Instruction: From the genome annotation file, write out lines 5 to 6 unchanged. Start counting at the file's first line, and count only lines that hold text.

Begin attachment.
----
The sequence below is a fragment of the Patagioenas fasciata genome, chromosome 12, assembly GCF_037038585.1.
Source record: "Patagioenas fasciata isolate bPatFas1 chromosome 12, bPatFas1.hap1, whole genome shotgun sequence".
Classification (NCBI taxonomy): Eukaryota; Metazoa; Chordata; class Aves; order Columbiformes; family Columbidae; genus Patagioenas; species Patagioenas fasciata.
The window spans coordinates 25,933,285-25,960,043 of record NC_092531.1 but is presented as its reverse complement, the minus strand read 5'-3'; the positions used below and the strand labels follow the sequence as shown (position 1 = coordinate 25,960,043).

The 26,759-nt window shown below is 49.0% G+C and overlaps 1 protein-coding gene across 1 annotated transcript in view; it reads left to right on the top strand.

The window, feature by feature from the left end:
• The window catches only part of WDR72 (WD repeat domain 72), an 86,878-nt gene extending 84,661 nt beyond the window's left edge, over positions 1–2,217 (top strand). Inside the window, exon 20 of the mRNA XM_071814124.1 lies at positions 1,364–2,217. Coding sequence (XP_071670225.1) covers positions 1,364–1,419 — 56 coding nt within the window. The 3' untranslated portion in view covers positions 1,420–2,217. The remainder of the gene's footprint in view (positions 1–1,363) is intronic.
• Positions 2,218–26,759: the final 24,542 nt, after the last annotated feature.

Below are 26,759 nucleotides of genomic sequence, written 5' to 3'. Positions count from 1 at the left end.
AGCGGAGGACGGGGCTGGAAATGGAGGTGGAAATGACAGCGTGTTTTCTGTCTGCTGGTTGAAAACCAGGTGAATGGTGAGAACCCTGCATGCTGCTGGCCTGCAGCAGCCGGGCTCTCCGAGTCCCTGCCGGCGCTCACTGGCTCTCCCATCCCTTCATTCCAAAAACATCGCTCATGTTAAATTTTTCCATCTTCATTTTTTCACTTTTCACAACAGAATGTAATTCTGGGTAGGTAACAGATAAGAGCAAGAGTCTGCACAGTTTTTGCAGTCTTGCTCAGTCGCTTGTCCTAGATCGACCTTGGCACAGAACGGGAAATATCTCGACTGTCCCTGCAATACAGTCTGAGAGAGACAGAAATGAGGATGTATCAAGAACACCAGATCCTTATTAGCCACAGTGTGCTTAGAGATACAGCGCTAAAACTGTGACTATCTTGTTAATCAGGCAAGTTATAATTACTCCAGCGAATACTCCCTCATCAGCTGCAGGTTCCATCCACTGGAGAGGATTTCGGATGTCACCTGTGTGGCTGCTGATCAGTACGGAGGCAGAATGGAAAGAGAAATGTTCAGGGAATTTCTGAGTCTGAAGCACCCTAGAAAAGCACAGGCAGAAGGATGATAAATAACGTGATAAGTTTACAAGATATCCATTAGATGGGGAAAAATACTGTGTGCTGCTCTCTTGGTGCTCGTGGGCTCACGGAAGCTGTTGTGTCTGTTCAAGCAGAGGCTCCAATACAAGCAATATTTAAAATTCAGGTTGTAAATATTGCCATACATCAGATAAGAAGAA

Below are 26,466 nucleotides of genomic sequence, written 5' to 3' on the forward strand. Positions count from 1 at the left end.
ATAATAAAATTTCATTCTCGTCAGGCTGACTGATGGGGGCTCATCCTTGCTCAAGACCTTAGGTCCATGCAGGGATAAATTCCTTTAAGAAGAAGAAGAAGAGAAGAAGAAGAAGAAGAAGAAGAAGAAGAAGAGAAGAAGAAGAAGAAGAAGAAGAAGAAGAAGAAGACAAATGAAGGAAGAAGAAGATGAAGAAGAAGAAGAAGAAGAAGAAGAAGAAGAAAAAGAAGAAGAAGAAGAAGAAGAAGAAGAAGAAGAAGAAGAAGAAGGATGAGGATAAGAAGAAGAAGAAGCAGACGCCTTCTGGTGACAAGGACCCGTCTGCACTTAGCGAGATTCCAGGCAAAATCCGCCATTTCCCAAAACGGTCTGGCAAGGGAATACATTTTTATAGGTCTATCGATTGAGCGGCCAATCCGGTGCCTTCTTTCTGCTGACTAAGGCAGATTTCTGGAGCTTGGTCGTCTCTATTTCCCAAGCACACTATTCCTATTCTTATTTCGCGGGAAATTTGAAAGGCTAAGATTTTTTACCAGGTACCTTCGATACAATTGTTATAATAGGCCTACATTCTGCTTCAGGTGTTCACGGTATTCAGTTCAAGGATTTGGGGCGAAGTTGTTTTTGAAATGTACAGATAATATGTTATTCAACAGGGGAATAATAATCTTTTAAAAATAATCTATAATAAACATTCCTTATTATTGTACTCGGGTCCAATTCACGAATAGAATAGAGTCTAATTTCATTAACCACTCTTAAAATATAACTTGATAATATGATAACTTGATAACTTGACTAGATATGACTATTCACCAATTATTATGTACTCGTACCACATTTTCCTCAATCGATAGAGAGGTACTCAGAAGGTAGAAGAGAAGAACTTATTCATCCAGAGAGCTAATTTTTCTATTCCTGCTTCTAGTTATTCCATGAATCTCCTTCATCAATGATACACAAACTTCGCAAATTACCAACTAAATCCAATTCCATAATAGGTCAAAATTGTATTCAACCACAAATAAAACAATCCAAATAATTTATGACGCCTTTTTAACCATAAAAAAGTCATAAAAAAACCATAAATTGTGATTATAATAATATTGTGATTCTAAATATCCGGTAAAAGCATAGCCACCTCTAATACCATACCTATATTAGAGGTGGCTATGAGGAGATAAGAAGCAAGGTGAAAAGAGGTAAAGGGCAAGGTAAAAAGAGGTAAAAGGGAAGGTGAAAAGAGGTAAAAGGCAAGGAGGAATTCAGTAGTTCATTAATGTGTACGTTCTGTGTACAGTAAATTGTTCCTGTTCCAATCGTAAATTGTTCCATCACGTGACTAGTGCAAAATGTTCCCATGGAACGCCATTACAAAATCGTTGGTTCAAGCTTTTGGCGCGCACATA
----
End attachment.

The 26,759-nt window shown below is 49.0% G+C and overlaps 1 protein-coding gene across 1 annotated transcript in view; it reads left to right on the top strand.

The window, feature by feature from the left end: